Chevrolet can’t wait for SEMA360 to unveil electrified vintage Blazer

EV conversion kits expected to be available for installation in second half of 2021

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1977 Chevrolet K5 Blazer
This looks like a nicely restored 1977 Chevrolet K5 Blazer but it actually has been converted into electric power | Chevrolet Performance photos

SEMA360 is the virtual version of the annual SEMA Show, the automotive aftermarket product showcase and trade show that usually attracts 150,000 to the Las Vegas Convention Center, but is being forced online in 2020 because of the coronavirus pandemic. The show/360 runs from November 2-6, but Chevrolet apparently was so excited about its electric-powered 1977 K5 Blazer that already has shared its story.

“As GM introduces a new fleet of electric vehicles, it creates an exciting opportunity to bring EV technology to the aftermarket,” Jim Campbell, vice president of performance and motorsports in the US for General Motors is quoted. “Our vision is to offer a comprehensive line of Connect and Cruise systems from Chevrolet Performance – delivering a solution for every customer ranging from LSX V-8s to eCrate conversions.”

Chevrolet unveiled in a 1962 Chevrolet “E-10” pickup truck a prototype for a connect-and-cruise electric battery and motors system that could replace a petroleum-fueled internal combustion engine in a variety of vehicles. For SEMA360, Chevrolet is back with a 1977 K5 Blazer converted to electric propulsion in what likely will be its first “eCrate” offering. 

Current plans call for the “Electric Connect and Cruise” package to be available to customers in the second half of 2021, Chevrolet said.

“The new K5 Blazer-E retains as much of the stock Blazer as possible and approximately 90 percent of the new parts installed for the eCrate package are factory components from the Chevrolet Bolt EV,” Chevrolet said in its announcement.

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“To convert the 1977 K5 Blazer, the team first removed from the Blazer the original 175-horsepower 400 cubic-inch V8, three-speed automatic, fuel system and exhaust. Then, the team installed a Bolt EV electric motor, delivering 200 horsepower and 266 pound-feet of torque, paired with a Chevrolet Performance electronically controlled four-speed automatic. The rest of the Blazer drivetrain remains untouched, including the transfer case, driveshaft and axles.”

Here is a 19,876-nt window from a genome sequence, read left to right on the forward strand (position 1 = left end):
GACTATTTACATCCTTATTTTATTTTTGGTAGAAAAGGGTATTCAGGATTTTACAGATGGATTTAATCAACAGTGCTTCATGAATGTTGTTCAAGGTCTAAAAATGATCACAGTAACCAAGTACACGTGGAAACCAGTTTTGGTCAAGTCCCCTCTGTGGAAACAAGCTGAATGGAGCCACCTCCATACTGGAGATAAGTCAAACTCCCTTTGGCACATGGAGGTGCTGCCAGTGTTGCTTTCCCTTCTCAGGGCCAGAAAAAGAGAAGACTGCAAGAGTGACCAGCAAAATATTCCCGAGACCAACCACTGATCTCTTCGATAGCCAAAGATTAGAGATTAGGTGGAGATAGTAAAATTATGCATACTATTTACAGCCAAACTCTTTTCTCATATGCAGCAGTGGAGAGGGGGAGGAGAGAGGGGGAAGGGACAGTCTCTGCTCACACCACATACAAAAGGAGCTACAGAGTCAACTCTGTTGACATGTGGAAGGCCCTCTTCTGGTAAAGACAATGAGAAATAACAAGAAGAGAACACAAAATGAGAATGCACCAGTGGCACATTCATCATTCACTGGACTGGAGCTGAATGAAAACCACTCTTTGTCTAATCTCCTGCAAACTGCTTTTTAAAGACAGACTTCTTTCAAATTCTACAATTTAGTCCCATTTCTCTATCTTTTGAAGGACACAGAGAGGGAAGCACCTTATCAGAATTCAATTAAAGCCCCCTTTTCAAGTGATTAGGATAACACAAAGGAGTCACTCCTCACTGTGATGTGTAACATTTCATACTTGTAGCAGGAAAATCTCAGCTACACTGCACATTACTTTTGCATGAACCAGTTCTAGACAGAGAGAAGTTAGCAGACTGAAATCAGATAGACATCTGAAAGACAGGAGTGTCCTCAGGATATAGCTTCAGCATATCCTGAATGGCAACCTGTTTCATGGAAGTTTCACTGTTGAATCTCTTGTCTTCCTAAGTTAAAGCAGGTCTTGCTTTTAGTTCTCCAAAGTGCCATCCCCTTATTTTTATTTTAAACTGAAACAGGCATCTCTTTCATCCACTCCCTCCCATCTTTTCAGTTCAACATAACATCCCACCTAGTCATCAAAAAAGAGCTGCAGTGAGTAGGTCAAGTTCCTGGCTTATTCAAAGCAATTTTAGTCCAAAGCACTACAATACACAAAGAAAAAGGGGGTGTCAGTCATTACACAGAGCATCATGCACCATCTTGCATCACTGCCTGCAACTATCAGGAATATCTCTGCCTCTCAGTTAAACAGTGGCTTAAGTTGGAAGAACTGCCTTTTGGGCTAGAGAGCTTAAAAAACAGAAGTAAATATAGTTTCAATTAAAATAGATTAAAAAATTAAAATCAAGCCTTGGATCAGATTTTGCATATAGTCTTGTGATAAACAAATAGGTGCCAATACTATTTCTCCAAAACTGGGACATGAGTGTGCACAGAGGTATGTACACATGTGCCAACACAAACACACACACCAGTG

Also installed are an electric power steering kit, an electric pump providing vacuum to the stock brake system, and an electronic controller for the vintage gauges.

“To prepare for the eCrate launch, Chevrolet Performance is certifying Electric Connect and Cruise installers,” the company said. “Participating Chevrolet dealers and aftermarket companies will receive the training, tools and equipment needed to work with high-voltage systems and charging stations to service customers’ vehicles.”

Chevrolet also said it is evaluating additional eCrate packages designed for a wider range of vehicles, including the use of GM’s new Ultium battery system.

For more information, visit the Chevrolet/SEMA website.

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A former daily newspaper sports editor, Larry Edsall spent a dozen years as an editor at AutoWeek magazine before making the transition to writing for the web and becoming the author of more than 15 automotive books. In addition to being founding editor at ClassicCars.com, Larry has written for The New York Times and The Detroit News and was an adjunct honors professor at the Walter Cronkite School of Journalism and Mass Communication at Arizona State University.

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